The Budweiser Clydesdales are Americana on hooves. The tradition began back in 1933. To celebrate the end of Prohibition, Augustus Busch, Jr. surprised his father with a Budweiser wagon pulled by Clydesdales. Since then, teams of these amazing horses have toured the country, promoting the brand but also giving people a chance to see massive draft horses of the sort that were once the go-to animal for demanding farm work or pulling a heavy load. The Budweiser Clydesdales also appear in television commercials, including special ads made for the Super Bowl.
These aren’t rent-a-horses. Taking an “if you want it done right, do it yourself” approach, the company has been breeding, raising, and training its Clydesdales in-house since 1940. There are currently about 175 of these magnificent horses in the company’s stables. Around 40 are born each year, although not all of them will go on to become official Budweiser Clydesdales. For one thing, only male horses can join the wagon teams. They also need to have the classic look: white on the face and feet and a black mane and tail.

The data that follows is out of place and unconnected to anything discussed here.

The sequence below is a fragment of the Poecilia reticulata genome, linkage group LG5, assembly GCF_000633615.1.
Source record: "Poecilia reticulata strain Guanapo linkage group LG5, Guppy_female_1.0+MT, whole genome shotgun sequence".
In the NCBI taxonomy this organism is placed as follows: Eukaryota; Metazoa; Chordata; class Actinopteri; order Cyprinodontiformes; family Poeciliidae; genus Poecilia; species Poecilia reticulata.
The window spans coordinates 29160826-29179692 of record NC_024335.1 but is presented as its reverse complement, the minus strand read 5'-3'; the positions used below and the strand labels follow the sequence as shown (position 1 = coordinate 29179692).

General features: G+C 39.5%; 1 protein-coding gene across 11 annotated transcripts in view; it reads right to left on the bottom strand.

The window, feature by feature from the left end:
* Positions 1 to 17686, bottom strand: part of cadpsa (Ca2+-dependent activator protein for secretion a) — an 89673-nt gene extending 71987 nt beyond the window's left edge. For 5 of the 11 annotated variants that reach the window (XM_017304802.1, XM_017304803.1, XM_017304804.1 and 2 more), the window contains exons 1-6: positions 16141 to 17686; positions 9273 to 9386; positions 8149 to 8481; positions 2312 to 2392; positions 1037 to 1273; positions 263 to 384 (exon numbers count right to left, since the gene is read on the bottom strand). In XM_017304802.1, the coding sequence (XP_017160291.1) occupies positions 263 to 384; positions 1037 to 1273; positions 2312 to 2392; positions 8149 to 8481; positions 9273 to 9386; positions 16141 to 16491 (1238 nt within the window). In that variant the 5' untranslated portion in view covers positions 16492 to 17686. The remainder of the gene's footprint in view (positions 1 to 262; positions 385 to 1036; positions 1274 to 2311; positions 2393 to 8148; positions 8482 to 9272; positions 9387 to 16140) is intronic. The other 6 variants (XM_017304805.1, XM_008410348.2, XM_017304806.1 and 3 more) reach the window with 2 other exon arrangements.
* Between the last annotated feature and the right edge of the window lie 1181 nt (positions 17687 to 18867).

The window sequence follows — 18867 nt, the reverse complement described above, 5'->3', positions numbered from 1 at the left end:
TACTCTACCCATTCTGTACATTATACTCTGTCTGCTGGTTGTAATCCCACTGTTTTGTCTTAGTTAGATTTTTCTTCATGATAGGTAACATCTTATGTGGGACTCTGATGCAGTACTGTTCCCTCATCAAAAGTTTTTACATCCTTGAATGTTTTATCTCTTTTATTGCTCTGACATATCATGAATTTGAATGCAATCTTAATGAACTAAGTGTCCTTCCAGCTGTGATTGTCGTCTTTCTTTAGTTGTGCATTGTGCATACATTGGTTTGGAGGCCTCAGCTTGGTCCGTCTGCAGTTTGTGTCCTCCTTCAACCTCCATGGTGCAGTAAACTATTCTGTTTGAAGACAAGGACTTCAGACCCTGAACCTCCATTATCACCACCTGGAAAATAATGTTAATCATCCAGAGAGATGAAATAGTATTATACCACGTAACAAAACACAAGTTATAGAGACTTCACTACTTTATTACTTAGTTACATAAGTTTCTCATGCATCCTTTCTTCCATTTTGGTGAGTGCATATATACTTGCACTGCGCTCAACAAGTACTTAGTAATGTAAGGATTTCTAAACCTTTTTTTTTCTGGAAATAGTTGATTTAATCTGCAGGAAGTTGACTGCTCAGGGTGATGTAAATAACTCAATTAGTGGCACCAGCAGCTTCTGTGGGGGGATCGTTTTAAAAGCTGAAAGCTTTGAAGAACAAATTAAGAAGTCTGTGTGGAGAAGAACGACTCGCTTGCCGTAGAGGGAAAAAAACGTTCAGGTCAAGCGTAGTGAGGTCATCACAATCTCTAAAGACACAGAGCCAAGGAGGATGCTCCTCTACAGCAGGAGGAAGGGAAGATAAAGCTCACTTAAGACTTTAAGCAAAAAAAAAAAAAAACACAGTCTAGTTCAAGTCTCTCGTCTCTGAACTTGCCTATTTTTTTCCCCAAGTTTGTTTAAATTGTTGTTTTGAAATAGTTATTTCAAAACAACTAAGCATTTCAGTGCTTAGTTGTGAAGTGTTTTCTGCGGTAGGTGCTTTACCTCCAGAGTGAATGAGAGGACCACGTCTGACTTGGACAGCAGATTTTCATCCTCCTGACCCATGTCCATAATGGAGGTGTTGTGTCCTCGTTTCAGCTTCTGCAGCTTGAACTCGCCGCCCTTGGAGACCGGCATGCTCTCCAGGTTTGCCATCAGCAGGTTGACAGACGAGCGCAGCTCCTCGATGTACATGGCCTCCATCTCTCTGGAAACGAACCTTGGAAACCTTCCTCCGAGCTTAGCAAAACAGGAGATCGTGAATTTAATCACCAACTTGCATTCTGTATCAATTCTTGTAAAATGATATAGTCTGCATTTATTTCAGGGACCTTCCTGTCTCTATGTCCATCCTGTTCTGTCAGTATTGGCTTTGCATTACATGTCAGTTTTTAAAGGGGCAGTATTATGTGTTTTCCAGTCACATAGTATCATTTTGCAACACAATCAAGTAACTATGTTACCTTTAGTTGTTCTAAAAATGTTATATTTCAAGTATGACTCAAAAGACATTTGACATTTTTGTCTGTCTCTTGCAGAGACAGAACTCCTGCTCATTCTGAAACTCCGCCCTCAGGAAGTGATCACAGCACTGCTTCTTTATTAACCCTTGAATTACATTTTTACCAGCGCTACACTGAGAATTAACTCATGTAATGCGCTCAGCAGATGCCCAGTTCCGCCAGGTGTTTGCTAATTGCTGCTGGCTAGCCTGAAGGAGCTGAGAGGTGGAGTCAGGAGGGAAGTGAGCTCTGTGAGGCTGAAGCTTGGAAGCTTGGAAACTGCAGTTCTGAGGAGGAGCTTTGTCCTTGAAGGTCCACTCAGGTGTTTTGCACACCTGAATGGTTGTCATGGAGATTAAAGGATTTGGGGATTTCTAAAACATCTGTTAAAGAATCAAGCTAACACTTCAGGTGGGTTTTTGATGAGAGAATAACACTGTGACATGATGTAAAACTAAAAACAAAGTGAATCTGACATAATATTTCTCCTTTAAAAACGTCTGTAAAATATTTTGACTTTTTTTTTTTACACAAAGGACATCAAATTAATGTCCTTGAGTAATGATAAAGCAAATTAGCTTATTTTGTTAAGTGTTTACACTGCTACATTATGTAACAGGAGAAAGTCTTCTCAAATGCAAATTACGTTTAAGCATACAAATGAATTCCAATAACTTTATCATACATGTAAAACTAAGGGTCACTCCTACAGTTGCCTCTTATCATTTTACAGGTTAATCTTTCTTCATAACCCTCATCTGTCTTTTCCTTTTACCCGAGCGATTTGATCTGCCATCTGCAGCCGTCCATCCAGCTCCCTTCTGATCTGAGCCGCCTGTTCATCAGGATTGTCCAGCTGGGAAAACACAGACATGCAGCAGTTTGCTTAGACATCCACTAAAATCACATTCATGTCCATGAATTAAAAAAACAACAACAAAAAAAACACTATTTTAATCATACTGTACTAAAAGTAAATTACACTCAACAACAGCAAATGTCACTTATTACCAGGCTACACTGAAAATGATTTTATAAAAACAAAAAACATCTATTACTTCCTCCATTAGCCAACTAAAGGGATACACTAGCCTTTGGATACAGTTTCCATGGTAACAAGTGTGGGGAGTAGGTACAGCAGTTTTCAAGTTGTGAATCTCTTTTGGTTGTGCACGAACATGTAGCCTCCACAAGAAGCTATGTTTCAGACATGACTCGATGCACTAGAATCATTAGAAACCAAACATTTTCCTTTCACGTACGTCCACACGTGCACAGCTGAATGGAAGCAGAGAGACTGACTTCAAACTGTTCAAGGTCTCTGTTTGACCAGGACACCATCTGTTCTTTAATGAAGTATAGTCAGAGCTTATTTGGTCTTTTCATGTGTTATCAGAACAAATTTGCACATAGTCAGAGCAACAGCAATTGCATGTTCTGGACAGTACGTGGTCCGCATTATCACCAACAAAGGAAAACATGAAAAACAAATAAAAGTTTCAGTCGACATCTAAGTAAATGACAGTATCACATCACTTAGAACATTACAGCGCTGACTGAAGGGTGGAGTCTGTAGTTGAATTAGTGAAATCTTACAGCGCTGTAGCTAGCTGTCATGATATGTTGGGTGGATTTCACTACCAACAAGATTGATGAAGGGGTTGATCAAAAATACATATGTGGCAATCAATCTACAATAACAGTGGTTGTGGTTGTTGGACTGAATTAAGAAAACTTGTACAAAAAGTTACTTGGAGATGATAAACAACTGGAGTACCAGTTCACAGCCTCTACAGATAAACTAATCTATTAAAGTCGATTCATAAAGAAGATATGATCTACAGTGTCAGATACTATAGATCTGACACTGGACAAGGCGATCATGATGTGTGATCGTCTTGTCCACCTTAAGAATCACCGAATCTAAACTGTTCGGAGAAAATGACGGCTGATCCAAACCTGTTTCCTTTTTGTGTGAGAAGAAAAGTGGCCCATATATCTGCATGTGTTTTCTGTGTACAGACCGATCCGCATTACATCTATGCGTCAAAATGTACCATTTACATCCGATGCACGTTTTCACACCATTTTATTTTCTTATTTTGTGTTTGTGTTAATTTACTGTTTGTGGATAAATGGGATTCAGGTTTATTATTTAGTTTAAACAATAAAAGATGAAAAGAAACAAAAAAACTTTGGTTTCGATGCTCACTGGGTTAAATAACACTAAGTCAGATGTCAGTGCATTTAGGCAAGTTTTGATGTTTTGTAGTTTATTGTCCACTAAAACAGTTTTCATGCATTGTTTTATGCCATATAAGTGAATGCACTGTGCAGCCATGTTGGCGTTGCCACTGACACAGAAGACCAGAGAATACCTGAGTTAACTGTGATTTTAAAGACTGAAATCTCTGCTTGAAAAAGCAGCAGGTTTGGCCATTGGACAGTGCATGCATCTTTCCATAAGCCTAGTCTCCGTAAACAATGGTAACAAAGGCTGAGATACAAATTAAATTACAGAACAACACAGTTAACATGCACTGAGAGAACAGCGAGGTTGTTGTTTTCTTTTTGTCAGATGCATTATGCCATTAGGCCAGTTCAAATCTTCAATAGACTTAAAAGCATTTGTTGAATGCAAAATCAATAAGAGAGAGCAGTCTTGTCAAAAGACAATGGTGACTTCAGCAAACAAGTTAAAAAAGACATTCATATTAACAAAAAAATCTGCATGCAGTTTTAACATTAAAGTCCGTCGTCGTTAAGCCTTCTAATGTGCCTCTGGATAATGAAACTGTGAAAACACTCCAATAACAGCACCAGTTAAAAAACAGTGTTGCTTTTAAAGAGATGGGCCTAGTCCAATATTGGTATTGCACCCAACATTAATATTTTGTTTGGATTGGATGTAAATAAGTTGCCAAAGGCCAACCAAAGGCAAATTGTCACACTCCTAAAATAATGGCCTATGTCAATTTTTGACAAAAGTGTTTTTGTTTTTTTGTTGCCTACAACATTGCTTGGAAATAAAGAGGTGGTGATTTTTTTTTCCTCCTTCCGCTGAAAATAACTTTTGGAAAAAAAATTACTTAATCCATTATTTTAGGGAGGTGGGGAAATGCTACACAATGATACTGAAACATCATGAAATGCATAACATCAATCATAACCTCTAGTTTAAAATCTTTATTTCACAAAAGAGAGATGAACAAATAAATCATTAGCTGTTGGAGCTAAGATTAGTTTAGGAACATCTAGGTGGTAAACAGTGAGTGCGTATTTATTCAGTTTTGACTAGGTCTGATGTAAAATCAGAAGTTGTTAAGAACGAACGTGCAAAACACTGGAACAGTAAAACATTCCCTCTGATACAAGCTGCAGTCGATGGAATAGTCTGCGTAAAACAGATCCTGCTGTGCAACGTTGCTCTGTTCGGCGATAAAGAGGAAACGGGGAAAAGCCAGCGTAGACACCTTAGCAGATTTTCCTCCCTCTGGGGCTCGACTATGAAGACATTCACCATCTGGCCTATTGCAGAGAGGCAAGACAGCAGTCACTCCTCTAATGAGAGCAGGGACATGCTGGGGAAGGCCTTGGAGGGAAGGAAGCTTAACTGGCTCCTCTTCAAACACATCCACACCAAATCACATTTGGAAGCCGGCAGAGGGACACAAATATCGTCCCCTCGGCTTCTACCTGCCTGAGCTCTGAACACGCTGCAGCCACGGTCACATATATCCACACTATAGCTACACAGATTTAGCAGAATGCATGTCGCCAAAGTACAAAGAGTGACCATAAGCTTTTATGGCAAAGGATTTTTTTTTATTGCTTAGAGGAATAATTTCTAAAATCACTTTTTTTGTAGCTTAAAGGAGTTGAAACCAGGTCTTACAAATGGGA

The video posted below will give you at least a little peek at all the work that goes on behind the scenes. You’ll meet Jeff Knapper (job title: General Manager of Clydesdale Operations), who oversees the Warm Springs Ranch in Boonville, Missouri, home base of the Clydesdales. As you’ll see, he really loves the horses and they love him back. John Soto has been working with the Clydesdales for over 30 years. He’s a manager at the Warm Springs Ranch who looks after mares and their foals. As he says, “Even though we don’t see them after they’re two, they were born here. And if you go out on the road… and you see the hitch and those are your babies that we raised, you’ve got to have some pride in that.”
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